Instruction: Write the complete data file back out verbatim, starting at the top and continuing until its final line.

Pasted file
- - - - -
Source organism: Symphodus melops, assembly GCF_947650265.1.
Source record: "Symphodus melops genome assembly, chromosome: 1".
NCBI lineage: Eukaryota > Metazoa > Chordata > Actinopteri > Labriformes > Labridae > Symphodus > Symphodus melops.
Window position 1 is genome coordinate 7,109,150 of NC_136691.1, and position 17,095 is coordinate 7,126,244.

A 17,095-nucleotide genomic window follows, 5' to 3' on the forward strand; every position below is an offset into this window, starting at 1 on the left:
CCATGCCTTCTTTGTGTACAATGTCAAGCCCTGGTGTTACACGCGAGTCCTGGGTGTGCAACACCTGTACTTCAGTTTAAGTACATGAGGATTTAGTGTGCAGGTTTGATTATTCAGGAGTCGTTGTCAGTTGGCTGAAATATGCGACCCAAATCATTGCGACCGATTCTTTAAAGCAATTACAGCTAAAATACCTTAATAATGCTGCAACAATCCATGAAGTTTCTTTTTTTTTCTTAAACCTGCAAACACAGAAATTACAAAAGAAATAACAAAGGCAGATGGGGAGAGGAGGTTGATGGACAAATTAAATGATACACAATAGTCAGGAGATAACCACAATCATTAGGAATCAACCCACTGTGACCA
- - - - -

Source organism: Symphodus melops, assembly GCF_947650265.1.
Source record: "Symphodus melops genome assembly, chromosome: 1".
NCBI lineage: Eukaryota > Metazoa > Chordata > Actinopteri > Labriformes > Labridae > Symphodus > Symphodus melops.
Window position 1 is genome coordinate 7,109,150 of NC_136691.1, and position 17,095 is coordinate 7,126,244.

A 17,095-nucleotide genomic window follows, 5' to 3' on the forward strand; every position below is an offset into this window, starting at 1 on the left:
CCATGCCTTCTTTGTGTACAATGTCAAGCCCTGGTGTTACACGCGAGTCCTGGGTGTGCAACACCTGTACTTCAGTTTAAGTACATGAGGATTTAGTGTGCAGGTTTGATTATTCAGGAGTCGTTGTCAGTTGGCTGAAATATGCGACCCAAATCATTGCGACCGATTCTTTAAAGCAATTACAGCTAAAATACCTTAATAATGCTGCAACAATCCATGAAGTTTCTTTTTTTTTCTTAAACCTGCAAACACAGAAATTACAAAAGAAATAACAAAGGCAGATGGGGAGAGGAGGTTGATGGACAAATTAAATGATACACAATAGTCAGGAGATAACCACAATCATTAGGAATCAACCCACTGTGACCA